Purchasing a home is a huge commitment. Not only is it a large financial investment, but it also can influence your safety, education, lifestyle, and relationships. As such, it’s essential to vet your new neighborhood to ensure it meets your needs.
Check Out Neighborhood Safety Stats
When choosing a new home, it’s vital to check out the safety of the neighborhood and factor that into your final purchasing decision.
Crime-watch technology provides multiple resources that allow you to check neighborhood safety ratings and crime statistics. It’s also wise to speak with the local police department or community officer and discuss property and violent crime trends in the area. If the neighborhood is riddled with break-ins and burglaries, you may wish to stay clear and purchase a home elsewhere.
Also, check the national sex offender database as well. This resource will give you a visualization of where sex offenders live in proximity to your potential home.
Observe Your Surroundings
You can quickly assess a neighborhood based on upkeep and general maintenance. Well-maintained homes are usually a sign that you’re looking at a good neighborhood where residents care about their property.
Explore the Neighborhood
It’s important to consider the neighborhood and location in addition to the home itself. You may have found your dream home, but if the neighborhood is subpar, or lacks important features and resources, it may be worth reconsidering. Before purchasing a new home, ask yourself these questions and see how they play a vital role in your day-to-day lifestyle.
What are the demographics? Is this neighborhood composed of an older generation or is it mainly families with young children? If you are looking for a quiet neighborhood to retire, you may not like one with teenagers driving around or kids playing in the yard constantly.
How far is your commute to work? You may have found an amazing home, but if your commute to work just increased an hour each way, the location may not be ideal. Think about your drive to work or school when considering which neighborhood to settle down in. If you rely on public transit as your primary means of transportation, it’s important to note your proximity to bus or metro stops.
Are restaurants and grocery stores nearby? Are you particular about which grocery store you shop at? If organic, locally grown food is essential to your lifestyle, keep this in mind when assessing the neighborhood. How will your new home’s location impact your routine?
How are the schools? If you have children, this is one of the most important questions to ask yourself when vetting a neighborhood. Consider the route to school as well as the teacher reviews and school rankings.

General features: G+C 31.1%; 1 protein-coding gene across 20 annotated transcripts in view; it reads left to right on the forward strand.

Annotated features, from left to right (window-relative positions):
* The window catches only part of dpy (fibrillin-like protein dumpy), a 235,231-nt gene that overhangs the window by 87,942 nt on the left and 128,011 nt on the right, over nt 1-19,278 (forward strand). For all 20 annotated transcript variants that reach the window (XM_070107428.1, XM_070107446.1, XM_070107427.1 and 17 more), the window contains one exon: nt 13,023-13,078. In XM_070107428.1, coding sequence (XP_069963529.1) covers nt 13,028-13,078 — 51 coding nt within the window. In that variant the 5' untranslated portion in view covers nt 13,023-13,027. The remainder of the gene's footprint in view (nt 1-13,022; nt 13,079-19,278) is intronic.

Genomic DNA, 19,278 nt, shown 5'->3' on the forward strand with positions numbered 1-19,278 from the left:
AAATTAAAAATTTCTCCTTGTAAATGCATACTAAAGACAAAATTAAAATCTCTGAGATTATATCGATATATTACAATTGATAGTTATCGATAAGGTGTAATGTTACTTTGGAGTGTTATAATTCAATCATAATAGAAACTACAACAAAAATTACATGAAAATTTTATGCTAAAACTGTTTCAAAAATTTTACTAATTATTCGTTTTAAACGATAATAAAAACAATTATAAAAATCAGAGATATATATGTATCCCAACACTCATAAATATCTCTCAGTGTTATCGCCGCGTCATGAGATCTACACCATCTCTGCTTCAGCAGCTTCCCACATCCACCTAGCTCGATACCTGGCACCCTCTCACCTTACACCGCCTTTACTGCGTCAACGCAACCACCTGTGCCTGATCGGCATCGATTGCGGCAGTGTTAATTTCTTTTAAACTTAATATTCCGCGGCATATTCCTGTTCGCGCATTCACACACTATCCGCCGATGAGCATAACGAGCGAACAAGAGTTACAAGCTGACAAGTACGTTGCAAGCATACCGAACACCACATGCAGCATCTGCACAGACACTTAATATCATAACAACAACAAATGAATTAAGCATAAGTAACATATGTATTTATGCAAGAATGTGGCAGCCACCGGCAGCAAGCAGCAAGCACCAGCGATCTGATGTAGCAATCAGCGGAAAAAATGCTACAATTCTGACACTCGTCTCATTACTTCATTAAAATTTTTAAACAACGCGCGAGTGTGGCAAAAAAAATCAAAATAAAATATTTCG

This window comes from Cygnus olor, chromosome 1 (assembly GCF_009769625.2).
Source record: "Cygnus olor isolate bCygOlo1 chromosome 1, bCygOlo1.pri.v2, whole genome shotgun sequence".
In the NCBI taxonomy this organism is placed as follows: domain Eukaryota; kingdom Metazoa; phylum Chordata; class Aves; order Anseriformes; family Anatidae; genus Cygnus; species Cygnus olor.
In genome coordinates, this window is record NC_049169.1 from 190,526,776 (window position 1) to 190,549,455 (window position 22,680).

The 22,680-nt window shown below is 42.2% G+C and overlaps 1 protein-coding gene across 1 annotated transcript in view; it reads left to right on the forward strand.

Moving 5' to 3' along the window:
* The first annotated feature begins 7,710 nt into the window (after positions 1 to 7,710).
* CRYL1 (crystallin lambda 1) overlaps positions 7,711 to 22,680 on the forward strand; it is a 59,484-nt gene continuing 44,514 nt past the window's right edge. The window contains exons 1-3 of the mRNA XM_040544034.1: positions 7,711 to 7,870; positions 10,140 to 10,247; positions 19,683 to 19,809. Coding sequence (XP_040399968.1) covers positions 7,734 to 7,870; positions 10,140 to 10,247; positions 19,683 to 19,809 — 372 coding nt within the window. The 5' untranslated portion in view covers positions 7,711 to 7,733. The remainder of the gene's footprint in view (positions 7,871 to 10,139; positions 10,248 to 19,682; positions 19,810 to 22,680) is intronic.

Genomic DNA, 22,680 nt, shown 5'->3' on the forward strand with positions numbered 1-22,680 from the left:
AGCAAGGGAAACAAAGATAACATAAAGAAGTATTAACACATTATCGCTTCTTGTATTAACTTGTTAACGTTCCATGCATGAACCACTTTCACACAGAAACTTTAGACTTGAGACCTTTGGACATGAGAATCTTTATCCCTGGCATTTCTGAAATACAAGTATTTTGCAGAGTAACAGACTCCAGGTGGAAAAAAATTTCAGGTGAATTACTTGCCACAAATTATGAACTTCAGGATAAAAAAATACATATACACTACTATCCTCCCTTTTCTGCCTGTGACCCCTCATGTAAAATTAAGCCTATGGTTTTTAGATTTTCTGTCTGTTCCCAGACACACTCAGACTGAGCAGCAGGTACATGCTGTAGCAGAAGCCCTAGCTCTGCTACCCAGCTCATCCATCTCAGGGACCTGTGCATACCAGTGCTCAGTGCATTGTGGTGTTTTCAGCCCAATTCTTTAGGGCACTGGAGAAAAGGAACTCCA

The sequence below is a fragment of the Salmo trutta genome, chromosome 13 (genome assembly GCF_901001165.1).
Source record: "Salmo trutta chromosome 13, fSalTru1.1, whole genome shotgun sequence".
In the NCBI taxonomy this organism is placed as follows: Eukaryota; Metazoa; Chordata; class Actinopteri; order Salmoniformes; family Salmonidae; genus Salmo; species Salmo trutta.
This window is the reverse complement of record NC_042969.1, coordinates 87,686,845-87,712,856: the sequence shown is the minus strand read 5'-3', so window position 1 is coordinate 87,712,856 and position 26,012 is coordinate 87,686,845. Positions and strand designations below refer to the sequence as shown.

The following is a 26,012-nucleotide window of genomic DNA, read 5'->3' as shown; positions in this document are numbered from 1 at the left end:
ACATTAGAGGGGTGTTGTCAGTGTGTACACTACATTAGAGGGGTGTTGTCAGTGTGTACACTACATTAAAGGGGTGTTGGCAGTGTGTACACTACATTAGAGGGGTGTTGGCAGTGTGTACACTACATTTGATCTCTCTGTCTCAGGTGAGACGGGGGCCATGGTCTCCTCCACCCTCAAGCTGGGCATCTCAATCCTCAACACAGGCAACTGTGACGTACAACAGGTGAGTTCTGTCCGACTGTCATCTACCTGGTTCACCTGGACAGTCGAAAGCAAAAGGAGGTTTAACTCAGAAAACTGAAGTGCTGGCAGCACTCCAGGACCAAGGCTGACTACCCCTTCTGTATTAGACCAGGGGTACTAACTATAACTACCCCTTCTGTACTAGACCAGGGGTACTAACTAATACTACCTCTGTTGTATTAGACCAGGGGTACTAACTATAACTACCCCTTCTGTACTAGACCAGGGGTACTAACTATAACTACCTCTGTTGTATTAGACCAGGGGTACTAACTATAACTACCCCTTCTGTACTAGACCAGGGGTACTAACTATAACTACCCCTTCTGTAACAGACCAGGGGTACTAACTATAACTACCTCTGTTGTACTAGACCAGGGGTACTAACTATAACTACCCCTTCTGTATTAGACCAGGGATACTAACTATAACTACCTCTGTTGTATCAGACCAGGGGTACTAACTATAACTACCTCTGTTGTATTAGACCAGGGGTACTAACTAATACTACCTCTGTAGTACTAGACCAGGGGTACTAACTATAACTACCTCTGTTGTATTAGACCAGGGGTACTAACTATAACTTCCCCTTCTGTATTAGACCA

Are you located near public parks and community centers? If you enjoy parks with your children or the dog park with your pooch, keep these activities in mind when choosing a neighborhood.
Meet Your Neighbors
Neighbors can be your best friends or your biggest source of annoyance. You may not always get along with all your neighbors, but they can be a great resource to rely on. When scoping out a neighborhood or after purchasing a new home, try to get to know the people around you. You can rely on them to protect the community, watch your kids or pets, or house sit while you’re on vacation.
When first moving into a home, take the initiative to
- Introduce yourself and your family and pets
- Connect via social media
- Join local neighborhood watch groups or local activity groups
Safeguard Your New Home
While choosing a safe neighborhood is a great first step in the home buying process, no one is completely safe from home break-ins. Therefore, it’s important to take the necessary steps to secure your home.
Install a security system and cameras: With a break-in occurring every thirteen seconds in the United States, it’s smart to invest in a security system and cameras. Also, if you live alone, a security system is a great way to feel safe in your home.
Maintain your yard: Well-maintained yards repel burglars as they offer no coverage or hiding places. Thieves target homes with easy hiding places, like over-grown bushes and unruly. You can safeguard your home simply by maintaining the property.
Improve lighting: Proper lighting is a key factor to making homes and neighborhoods safer. Make sure your home and driveway are well-lit. Assess the street lighting in your neighborhood as well; and if necessary, talk to the city about installing new lights to brighten the streets.
Many factors go into purchasing a home. While affordability, style, and size are important, it’s just as important to assess the neighborhood and local community before making your final decision on where to locate.
About the author: Sage is a safety expert for SafeWise. She enjoys teaching, individuals, families and communities about safe home and lifestyle habits. In her free time, she enjoys wedding planning, traveling and learning French.